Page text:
You might be thinking you can just casually stroll through the levels, read the phantoms’ moves, and take your time with each trap-filled room. Well, that works for the first level, but soon after, a phantom (?) guardian starts hunting you down. In its current state, the game features three different guardians, each with its own way of making your runs harder. I don’t want to spoil them, but let’s just say that quick thinking and constant running are needed most of the time.
Sliding through tight spaces and well-timed rolls to avoid fall damage are also required to make it far, but don’t worry — the game kicks off with a well-paced tutorial that doesn’t overstay its welcome and clearly defines the game’s basics, plus it’s a really easy runner-platformer to control and get into. Difficulty comes from the procedurally-generated levels themselves.
My list of downsides isn’t very big: some “gotcha” traps might be a bit too easy to read, making them almost useless, and some room layouts become a bit too familiar after a while. Again, this is an early access title which has just launched, so these small complaints are expected to disappear over the course of the next 12 months or so. A bit more aggravating is the fact that Phantom Abyss doesn’t seem to take advantage of beefy hardware very well for now; CPU usage goes crazy while the GPU takes a nap — Team WIBY are promising fixes and performance improvements soon, but the game’s code and use of the engine is a bit iffy at the moment. Don’t be scared, as it runs smooth for the most part, but FPS dips and hitches are kind of random, although they seem to be connected to the streaming of assets.
Right now, Phantom Abyss contains three out of five planned biomes or larger areas, each consisting of four levels and stuffed with different traps and layouts which are mixed in supposedly infinite combinations. There’s plenty of progression put in place too, and the game feels unlike anything I have played before — the premise is fresh and well-executed, and I can see myself coming back for more as development continues.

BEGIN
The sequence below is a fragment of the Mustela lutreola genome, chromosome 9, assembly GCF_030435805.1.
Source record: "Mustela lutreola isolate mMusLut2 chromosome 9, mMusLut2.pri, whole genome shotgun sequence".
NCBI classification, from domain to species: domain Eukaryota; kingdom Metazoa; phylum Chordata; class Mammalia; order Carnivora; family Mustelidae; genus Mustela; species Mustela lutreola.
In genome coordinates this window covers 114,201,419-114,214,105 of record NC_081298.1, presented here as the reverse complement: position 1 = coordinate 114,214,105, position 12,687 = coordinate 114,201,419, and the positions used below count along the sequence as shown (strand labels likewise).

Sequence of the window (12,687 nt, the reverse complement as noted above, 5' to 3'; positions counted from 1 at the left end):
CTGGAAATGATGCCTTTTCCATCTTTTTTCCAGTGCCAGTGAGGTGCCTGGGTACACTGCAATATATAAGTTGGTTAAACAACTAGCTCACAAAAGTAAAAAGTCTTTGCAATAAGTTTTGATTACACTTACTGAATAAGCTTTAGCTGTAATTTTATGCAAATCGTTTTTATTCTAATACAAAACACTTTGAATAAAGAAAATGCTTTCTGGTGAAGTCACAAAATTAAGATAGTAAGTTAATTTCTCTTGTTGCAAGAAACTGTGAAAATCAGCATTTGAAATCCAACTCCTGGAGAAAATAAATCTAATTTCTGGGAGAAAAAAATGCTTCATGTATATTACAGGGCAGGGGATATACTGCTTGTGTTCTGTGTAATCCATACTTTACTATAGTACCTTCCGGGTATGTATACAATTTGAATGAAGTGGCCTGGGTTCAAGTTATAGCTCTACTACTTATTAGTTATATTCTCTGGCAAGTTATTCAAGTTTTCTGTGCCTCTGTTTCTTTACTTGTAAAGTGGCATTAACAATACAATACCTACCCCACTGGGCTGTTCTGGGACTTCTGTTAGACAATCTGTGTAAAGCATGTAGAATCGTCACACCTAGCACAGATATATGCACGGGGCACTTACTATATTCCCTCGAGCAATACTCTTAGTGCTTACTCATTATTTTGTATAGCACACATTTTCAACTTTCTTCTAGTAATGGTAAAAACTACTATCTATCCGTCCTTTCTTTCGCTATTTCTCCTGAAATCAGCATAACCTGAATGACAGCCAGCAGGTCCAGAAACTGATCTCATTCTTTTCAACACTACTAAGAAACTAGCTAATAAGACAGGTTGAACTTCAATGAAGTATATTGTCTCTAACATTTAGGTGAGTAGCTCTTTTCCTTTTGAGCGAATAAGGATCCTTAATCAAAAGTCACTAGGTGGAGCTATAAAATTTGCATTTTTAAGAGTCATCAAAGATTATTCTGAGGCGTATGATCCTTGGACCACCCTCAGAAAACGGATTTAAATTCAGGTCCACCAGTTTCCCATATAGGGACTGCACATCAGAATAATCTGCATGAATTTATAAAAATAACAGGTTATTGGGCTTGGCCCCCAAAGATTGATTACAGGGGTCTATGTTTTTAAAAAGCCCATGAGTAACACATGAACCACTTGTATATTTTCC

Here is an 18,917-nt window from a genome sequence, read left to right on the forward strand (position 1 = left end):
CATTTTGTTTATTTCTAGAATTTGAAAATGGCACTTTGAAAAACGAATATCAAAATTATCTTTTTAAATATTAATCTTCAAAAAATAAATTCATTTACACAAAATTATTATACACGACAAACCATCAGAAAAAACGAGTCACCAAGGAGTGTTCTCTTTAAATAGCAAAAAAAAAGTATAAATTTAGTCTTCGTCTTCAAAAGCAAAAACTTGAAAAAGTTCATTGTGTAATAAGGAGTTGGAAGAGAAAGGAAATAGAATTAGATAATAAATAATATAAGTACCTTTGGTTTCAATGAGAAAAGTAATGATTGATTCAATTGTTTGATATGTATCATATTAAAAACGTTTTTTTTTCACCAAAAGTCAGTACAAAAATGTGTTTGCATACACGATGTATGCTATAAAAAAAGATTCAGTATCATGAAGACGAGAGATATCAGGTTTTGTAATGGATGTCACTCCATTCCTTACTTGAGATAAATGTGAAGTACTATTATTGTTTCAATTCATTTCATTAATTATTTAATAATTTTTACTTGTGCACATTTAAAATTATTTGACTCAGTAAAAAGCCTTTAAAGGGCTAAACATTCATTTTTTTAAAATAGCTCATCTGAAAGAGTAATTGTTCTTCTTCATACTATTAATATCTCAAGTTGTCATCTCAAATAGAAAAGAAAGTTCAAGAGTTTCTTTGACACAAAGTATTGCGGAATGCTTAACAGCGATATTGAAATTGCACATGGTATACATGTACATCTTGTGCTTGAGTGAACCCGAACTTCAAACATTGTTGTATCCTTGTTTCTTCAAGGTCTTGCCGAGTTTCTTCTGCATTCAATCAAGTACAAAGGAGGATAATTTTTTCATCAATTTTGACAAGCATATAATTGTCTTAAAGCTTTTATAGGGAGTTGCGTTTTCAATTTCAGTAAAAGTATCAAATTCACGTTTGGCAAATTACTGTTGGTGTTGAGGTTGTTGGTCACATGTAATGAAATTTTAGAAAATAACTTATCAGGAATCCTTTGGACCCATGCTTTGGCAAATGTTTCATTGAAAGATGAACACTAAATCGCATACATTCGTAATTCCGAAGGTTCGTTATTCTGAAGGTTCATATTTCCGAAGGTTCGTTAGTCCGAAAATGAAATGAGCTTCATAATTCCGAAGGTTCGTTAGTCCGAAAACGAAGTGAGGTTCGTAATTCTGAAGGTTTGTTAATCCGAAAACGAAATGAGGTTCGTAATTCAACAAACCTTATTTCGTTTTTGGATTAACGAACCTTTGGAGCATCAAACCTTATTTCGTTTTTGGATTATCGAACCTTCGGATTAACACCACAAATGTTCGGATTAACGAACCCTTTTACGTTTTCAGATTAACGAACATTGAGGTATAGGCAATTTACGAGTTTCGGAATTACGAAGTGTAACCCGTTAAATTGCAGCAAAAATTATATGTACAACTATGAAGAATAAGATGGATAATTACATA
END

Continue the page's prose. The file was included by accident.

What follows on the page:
Still, the folks at Team WIBY claim they have only scratched the surface of what they want to accomplish here: more zones, room layouts, traps, objects, perks, and game modes are coming down the line. But they’re not looking at a fixed roadmap. Instead, they want to work with the players’ feedback and go in directions dictated by the community. So that means even real-time PvP multiplayer could happen sometime in the future if runners are noisy enough in the forums. The game’s future will likely be as flexible as its systems.
Phantom Abyss is now available on Steam with a launch -20% discount off its $24.99 base price.
Thanks to Devolver Digital (publisher) and Tinsley PR for the review code.
Francisco J. Ruiz is that guy who has watched Jurassic Park a thousand times and loves Star Wars. His hunger for movies is only matched by his love for video games. He graduated in English Studies from the University of Malaga, in Spain. As he keeps writing about what he enjoys (and doesn’t) for websites all over, he’s continuing his studies.